He looks up at his horse. At her wide, trusting eyes. She believes she is safe with him, just as so many others have. She doesn’t even blink when he pulls his hunting knife from his belt, doesn’t balk when he approaches.

He makes it quick. Trades her life for the promise of eternal torment, the least this parasite deserves.

The stillness shatters around a confused, panicked gurgle, then a heavy collapse. The northern lights paint the fallen mare in a sickly cast.

His hand trembles so hard he drops the knife into the dirt. Before now, riding made him feel alive, a waking dream in which he could fly, and beside him—always beside him—there was the man he’s come to avenge. A man who, like this poor horse, deserved so much better in the end.

As the rapids of fresh blood sink into the soil, the rider tears open the saddlebag and wrests from it the monster that lies within. It is a bulky thing, requiring the use of all his strength and both his hands to hold aloft—to keep it from infesting anyone, or anything else tonight.

This should feel like a victory. It should feel like closure. It should feel like he has, at long last, put to rest an ancient enemy, and in a fashion its final victim would be proud of. But it doesn’t. These violent delights bring the rider no satisfaction, no pleasure. Not even as he hurls the squirming abomination into its freshly dug grave.

He tugs open his pouch next, and like a priest absolving a murderer of his sins, he sprinkles its contents into the earthly prison.

But this is no absolution. This is damnation, a binding ritual which will seal this bastard’s fate and ensure nothing and nobody ever finds it again.

When his task is done and the open earth is filled again, he clings to but one small relief.

It’s done.

All the bloodshed, all the carnage—it’s over. All of it except the heartache. That, he knows, he will carry with him forever.

Along with the nagging certainty that someday, this will all come back to haunt him.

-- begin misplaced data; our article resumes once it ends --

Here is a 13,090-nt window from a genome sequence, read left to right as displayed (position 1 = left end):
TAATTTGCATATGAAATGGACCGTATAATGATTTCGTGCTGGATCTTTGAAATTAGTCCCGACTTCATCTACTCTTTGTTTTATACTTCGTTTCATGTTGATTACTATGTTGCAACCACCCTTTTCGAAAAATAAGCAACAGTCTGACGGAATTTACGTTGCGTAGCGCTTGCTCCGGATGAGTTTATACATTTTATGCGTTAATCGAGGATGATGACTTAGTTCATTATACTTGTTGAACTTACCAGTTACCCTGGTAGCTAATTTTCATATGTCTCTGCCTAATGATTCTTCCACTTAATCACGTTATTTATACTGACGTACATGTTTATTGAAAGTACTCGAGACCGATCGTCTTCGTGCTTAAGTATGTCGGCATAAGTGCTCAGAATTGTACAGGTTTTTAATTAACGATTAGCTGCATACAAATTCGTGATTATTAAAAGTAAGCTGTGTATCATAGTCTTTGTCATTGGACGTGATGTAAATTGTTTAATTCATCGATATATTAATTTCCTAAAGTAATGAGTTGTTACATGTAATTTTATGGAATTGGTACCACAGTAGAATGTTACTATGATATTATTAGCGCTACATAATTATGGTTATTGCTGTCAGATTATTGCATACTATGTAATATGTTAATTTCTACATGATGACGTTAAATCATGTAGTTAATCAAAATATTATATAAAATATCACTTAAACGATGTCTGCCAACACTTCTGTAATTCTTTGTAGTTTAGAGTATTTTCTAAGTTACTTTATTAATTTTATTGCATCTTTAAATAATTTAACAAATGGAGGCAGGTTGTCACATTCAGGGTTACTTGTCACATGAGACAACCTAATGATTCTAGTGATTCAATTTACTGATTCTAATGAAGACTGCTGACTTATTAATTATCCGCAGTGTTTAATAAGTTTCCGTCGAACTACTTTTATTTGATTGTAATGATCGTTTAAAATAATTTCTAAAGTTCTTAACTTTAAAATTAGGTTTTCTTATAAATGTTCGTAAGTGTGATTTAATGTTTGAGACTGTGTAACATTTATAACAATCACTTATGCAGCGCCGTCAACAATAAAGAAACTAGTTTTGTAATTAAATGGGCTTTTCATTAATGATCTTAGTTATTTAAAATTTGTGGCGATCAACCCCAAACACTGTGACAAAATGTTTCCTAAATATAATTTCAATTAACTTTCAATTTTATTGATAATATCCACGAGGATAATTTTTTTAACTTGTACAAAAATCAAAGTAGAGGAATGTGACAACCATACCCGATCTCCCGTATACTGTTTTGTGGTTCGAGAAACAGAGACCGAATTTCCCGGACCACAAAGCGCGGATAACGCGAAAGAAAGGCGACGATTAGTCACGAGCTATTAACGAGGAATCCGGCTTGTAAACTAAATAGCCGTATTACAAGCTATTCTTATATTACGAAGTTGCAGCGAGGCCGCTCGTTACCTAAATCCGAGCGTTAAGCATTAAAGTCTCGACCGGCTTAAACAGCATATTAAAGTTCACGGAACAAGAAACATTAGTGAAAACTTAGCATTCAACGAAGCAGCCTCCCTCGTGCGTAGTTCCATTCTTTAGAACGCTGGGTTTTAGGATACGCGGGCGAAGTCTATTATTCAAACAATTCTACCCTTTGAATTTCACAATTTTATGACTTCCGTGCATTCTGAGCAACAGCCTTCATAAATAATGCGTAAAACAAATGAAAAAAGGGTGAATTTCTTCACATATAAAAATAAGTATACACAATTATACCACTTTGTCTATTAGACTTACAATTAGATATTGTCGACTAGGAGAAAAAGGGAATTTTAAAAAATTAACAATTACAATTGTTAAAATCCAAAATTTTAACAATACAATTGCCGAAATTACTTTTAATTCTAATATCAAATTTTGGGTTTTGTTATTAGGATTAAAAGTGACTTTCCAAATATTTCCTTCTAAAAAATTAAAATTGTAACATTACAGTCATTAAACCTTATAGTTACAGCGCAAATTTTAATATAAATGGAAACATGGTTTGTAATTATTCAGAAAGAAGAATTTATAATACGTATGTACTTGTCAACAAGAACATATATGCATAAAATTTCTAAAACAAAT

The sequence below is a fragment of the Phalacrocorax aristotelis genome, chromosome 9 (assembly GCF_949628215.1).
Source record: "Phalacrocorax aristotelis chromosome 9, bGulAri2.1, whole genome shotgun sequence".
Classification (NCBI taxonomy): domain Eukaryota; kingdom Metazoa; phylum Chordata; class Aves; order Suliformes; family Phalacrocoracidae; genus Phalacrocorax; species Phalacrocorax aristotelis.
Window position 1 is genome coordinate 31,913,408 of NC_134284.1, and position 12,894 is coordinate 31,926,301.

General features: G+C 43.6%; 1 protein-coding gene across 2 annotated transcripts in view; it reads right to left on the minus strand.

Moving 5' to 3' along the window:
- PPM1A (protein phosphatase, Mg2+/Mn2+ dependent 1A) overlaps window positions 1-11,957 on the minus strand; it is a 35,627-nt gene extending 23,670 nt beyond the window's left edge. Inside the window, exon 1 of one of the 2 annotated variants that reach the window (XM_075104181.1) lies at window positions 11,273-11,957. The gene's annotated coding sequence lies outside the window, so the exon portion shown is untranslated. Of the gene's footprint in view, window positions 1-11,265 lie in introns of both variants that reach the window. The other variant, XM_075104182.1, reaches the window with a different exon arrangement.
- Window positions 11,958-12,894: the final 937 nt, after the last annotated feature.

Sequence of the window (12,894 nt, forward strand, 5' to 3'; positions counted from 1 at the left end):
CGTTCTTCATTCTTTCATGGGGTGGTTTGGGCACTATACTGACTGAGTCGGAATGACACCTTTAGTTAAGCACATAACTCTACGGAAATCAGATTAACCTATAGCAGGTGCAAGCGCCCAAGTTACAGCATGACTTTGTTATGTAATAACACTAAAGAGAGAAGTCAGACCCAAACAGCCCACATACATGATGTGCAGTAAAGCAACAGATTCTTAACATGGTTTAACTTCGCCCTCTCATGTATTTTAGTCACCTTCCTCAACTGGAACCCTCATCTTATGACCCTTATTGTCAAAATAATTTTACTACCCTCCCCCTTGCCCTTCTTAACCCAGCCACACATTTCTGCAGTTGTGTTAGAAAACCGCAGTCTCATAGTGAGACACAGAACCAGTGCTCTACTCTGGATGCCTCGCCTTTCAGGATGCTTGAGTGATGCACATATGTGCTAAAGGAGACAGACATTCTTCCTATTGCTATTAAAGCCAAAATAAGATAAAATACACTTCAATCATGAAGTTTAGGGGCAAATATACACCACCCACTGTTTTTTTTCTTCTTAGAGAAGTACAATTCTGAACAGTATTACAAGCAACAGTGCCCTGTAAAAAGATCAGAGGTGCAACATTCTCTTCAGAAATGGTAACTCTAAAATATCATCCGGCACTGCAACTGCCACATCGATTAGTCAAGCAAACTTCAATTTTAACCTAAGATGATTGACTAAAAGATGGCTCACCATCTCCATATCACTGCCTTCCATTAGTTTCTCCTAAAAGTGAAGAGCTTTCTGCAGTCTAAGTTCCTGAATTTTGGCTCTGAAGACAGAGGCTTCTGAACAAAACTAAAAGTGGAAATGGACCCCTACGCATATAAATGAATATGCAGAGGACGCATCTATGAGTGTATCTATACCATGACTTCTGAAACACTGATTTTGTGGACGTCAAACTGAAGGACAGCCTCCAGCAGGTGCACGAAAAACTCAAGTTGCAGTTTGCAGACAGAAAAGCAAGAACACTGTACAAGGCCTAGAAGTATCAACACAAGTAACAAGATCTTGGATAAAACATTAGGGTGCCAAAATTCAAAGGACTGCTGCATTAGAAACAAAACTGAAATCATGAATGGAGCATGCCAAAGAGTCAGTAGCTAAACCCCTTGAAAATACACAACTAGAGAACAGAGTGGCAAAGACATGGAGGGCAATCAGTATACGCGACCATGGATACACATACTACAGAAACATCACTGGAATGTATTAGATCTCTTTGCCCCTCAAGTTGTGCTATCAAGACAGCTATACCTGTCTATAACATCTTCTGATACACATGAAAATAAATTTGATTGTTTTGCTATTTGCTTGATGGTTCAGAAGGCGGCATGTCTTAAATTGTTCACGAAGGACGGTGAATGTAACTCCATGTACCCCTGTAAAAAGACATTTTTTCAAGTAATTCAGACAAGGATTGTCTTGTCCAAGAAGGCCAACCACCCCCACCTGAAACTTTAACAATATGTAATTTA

Chapter One


Off the coast, never far away, rain threatens.

The team has assembled some ways away from their target, all of them gruff in their collars. It’s cold, and even if they weren’t standing on the edge of a marsh, it’s about to get damp anyway. The old distillery looms like a thunderhead come down to Earth, its belly lit by intermittent bolts of electric blue.

An arc flash thrashes against the twilight like a live wire, but nobody moves. Not even to stand closer together for the sake of safety in numbers. They never work together. Unless it’s something huge.

Now, Hunter Janesville isn’t overjoyed to be working with anyone, either. But he’s been around long enough to know going solo ain’t always an option. There are limits he has to set for himself in order to survive. One of them is pretending he plays well with others. Another is pretending he’s human at all.

But it wouldn’t do for the last living dragon to go around waving a sign that proclaimed as much. There’s too much danger in that. Dragon pieces turn a hell of a profit in the goblin markets. Whole dragons? Not so much.

At least, not without their fire.

In the waning light, his sight flares with even more colors, heat signatures and lack thereof, and the general energy of the area. Those gathered are torches in the murk. One of them is phosphorus incarnate. He squints, glancing away.

An afterimage stubbornly follows his gaze, a second sun against the navy blue of his car’s hood. Annoyed, he switches from dragonsight to a more mundane view, letting the ‘72 Dodge Dart coast to a stop beside a familiar truck. It’s not often he sees someone too well. ‘Bout to ruin his night vision.

He parks and gets out, stretching, as Dan Castor stumps up to him. Today, Dan’s trucker cap reads Happy Camper. The sheepskin collar on his jacket still has a dark smear of blood on it from a job they ran together twelve years ago.

“Janesville, glad you made it.” In the gloom, only half of him is clearly visible. That half doesn’t look pleased.

“Yeah, of course.” Hunter glances around. “This everybody?”

Danny’s moue is practically carved into his face. “Yeah. Usually, everybody is enough. Didn’t want to have to tap anybody who didn’t want to be tapped.”

“I appreciate it.” Comforting to know Danny didn’t call him in to a group job needlessly. The man knows his reasons for preferring solitude. In fact, he’s the only person alive who does.